Security Threats Emanating from a Global Cyberspace
Compared to the increasing relevance of global cyberspace to the societal, commercial and military sectors in both the European Union and China, cybersecurity is the blind spot in the overall EU–China relationship. It was only in 2013 that the EU and China formally expressed a common general interest in cyberspace (EEAS 2013). At the same time, both actors, with differences in content, scope and timing, have developed their own approaches to cybersecurity and the respective threats they perceive in global cyberspace.
Cybersecurity policy has been on the radar of the EU for many years. It established the European Network and Information Security Agency in 2004 in order to facilitate a movement toward shared knowledge and improved “best” practice among EU member states. There was also a clear security (sub)dimension connected to the evolution of the EU's “information society” agenda. The issue was moved up the EU's political agenda in 2007, with NATO, the EU and other actors forced to radically rethink their approach following distributed denial of service (DDoS) attacks on Estonia's public and private infrastructure. Thus the EU's threat perception and vulnerability in relation to cybersecurity is connected to Europe's economic transformation, as well as the social and political consequences of cybercrime, attacks on information systems and protecting cyberspace in order to ensure its effective operation in military and civilian dimensions. Cyberspace, if not secured, from an EU perspective, threatens the very existence and evolution of all Europeans across social, economic and political realms.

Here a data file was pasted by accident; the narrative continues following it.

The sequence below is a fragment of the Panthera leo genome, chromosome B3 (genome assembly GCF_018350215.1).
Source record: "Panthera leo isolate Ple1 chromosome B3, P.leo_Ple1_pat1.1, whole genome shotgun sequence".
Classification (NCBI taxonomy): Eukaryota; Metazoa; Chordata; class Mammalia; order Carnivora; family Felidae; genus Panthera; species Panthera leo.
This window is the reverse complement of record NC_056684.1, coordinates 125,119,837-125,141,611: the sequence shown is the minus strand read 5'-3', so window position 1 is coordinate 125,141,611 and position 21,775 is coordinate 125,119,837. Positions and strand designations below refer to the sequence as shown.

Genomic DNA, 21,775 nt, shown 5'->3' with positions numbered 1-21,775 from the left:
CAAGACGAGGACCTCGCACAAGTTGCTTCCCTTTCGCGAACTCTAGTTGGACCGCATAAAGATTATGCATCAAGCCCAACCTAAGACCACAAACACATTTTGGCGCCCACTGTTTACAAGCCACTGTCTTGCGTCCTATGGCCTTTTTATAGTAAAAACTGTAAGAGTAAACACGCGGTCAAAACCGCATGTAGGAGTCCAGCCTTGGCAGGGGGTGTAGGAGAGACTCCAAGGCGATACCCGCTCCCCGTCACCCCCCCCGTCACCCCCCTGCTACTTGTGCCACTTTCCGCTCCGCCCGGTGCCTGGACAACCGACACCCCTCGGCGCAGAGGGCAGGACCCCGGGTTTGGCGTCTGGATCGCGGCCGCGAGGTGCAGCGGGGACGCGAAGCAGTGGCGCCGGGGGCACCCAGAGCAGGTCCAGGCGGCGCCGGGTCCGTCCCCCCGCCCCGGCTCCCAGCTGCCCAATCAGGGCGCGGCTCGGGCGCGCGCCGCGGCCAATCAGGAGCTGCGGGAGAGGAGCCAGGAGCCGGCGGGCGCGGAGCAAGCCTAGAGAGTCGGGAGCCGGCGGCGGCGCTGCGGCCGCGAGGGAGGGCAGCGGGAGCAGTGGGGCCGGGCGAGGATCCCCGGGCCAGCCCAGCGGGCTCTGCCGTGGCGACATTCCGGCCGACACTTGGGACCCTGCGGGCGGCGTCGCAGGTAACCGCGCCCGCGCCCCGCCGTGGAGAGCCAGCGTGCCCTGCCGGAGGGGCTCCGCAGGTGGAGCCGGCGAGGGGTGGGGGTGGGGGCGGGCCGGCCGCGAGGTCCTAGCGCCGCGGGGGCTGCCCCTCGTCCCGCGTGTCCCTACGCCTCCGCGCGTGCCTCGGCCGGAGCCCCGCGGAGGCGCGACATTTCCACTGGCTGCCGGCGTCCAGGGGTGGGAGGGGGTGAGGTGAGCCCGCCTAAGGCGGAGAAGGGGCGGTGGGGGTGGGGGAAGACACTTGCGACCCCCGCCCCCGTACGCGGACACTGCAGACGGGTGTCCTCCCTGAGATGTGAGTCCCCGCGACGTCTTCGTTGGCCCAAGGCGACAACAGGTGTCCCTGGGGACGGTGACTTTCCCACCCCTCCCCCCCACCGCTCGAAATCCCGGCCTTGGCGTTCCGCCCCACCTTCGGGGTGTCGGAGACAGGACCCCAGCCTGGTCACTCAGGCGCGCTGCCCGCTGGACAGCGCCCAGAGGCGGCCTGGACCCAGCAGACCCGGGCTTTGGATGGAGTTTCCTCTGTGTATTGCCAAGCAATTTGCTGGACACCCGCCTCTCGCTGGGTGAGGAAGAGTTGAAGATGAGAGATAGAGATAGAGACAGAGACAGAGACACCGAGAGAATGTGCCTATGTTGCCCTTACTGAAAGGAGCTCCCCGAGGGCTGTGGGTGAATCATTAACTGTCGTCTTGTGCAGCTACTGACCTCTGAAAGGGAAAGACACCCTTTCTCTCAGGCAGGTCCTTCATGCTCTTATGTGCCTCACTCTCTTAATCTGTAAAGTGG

The EU's policy has since developed and been underpinned by the need to achieve the objectives it has set for itself in its document on the digital agenda for Europe (European Commission 2010), and equally as significant, the driving force of such an agenda, the Europe 2020 strategy (EEAS 2013). In addition, it has recognized that, as a security issue, the protection of cyberspace is borderless, and it has highlighted these issues in its policy documents and internal security strategies, including a set of principles and guidelines for internet resilience and stability (European Commission 2011) and a cybersecurity strategy (European Commission 2013). Furthermore, it has recognized the importance of working in partnership with global partners to address the civilian and military aspects of cybersecurity challenges.